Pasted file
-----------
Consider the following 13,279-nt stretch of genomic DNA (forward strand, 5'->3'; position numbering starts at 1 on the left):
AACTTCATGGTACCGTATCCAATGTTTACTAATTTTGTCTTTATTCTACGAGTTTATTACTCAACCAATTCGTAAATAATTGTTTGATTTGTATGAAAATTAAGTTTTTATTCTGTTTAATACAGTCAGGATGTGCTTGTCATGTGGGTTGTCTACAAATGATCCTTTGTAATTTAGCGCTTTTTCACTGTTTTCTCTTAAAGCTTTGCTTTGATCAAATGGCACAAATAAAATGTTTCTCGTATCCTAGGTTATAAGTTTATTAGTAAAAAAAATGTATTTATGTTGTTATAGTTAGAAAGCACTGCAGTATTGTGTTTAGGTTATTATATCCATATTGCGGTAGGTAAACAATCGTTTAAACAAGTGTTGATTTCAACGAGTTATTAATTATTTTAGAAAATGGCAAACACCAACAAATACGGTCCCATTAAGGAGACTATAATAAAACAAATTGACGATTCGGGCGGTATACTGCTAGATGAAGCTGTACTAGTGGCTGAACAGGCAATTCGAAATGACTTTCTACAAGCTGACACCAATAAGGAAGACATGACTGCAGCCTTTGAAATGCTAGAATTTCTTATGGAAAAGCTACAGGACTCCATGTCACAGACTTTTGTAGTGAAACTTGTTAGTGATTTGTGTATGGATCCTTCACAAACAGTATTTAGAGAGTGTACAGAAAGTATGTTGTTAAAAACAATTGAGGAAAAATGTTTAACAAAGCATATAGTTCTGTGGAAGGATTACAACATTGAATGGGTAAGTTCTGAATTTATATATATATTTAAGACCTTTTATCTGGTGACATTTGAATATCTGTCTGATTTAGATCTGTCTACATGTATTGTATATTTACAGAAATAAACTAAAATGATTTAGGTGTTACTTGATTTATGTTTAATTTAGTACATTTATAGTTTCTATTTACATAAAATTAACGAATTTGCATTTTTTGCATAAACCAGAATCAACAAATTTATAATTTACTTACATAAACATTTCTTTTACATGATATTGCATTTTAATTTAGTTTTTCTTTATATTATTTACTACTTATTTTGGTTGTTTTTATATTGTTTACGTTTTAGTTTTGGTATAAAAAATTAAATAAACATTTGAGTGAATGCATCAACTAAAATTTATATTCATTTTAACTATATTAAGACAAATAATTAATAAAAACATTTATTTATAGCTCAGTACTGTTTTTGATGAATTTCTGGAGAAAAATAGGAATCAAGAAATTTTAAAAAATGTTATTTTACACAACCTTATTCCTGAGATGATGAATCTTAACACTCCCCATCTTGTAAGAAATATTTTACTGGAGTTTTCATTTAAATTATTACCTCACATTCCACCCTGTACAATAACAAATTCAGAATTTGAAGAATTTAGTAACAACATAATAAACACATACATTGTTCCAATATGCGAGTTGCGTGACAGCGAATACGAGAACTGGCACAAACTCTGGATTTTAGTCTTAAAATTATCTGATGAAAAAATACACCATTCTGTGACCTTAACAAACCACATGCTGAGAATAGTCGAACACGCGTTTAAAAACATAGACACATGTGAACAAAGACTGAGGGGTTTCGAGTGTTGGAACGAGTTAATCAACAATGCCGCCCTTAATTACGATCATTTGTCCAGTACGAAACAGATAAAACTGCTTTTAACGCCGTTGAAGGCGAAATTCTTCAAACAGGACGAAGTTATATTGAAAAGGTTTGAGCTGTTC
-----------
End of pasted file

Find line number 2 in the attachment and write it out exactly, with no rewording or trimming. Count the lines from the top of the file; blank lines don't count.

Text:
AACTTCATGGTACCGTATCCAATGTTTACTAATTTTGTCTTTATTCTACGAGTTTATTACTCAACCAATTCGTAAATAATTGTTTGATTTGTATGAAAATTAAGTTTTTATTCTGTTTAATACAGTCAGGATGTGCTTGTCATGTGGGTTGTCTACAAATGATCCTTTGTAATTTAGCGCTTTTTCACTGTTTTCTCTTAAAGCTTTGCTTTGATCAAATGGCACAAATAAAATGTTTCTCGTATCCTAGGTTATAAGTTTATTAGTAAAAAAAATGTATTTATGTTGTTATAGTTAGAAAGCACTGCAGTATTGTGTTTAGGTTATTATATCCATATTGCGGTAGGTAAACAATCGTTTAAACAAGTGTTGATTTCAACGAGTTATTAATTATTTTAGAAAATGGCAAACACCAACAAATACGGTCCCATTAAGGAGACTATAATAAAACAAATTGACGATTCGGGCGGTATACTGCTAGATGAAGCTGTACTAGTGGCTGAACAGGCAATTCGAAATGACTTTCTACAAGCTGACACCAATAAGGAAGACATGACTGCAGCCTTTGAAATGCTAGAATTTCTTATGGAAAAGCTACAGGACTCCATGTCACAGACTTTTGTAGTGAAACTTGTTAGTGATTTGTGTATGGATCCTTCACAAACAGTATTTAGAGAGTGTACAGAAAGTATGTTGTTAAAAACAATTGAGGAAAAATGTTTAACAAAGCATATAGTTCTGTGGAAGGATTACAACATTGAATGGGTAAGTTCTGAATTTATATATATATTTAAGACCTTTTATCTGGTGACATTTGAATATCTGTCTGATTTAGATCTGTCTACATGTATTGTATATTTACAGAAATAAACTAAAATGATTTAGGTGTTACTTGATTTATGTTTAATTTAGTACATTTATAGTTTCTATTTACATAAAATTAACGAATTTGCATTTTTTGCATAAACCAGAATCAACAAATTTATAATTTACTTACATAAACATTTCTTTTACATGATATTGCATTTTAATTTAGTTTTTCTTTATATTATTTACTACTTATTTTGGTTGTTTTTATATTGTTTACGTTTTAGTTTTGGTATAAAAAATTAAATAAACATTTGAGTGAATGCATCAACTAAAATTTATATTCATTTTAACTATATTAAGACAAATAATTAATAAAAACATTTATTTATAGCTCAGTACTGTTTTTGATGAATTTCTGGAGAAAAATAGGAATCAAGAAATTTTAAAAAATGTTATTTTACACAACCTTATTCCTGAGATGATGAATCTTAACACTCCCCATCTTGTAAGAAATATTTTACTGGAGTTTTCATTTAAATTATTACCTCACATTCCACCCTGTACAATAACAAATTCAGAATTTGAAGAATTTAGTAACAACATAATAAACACATACATTGTTCCAATATGCGAGTTGCGTGACAGCGAATACGAGAACTGGCACAAACTCTGGATTTTAGTCTTAAAATTATCTGATGAAAAAATACACCATTCTGTGACCTTAACAAACCACATGCTGAGAATAGTCGAACACGCGTTTAAAAACATAGACACATGTGAACAAAGACTGAGGGGTTTCGAGTGTTGGAACGAGTTAATCAACAATGCCGCCCTTAATTACGATCATTTGTCCAGTACGAAACAGATAAAACTGCTTTTAACGCCGTTGAAGGCGAAATTCTTCAAACAGGACGAAGTTATATTGAAAAGGTTTGAGCTGTTC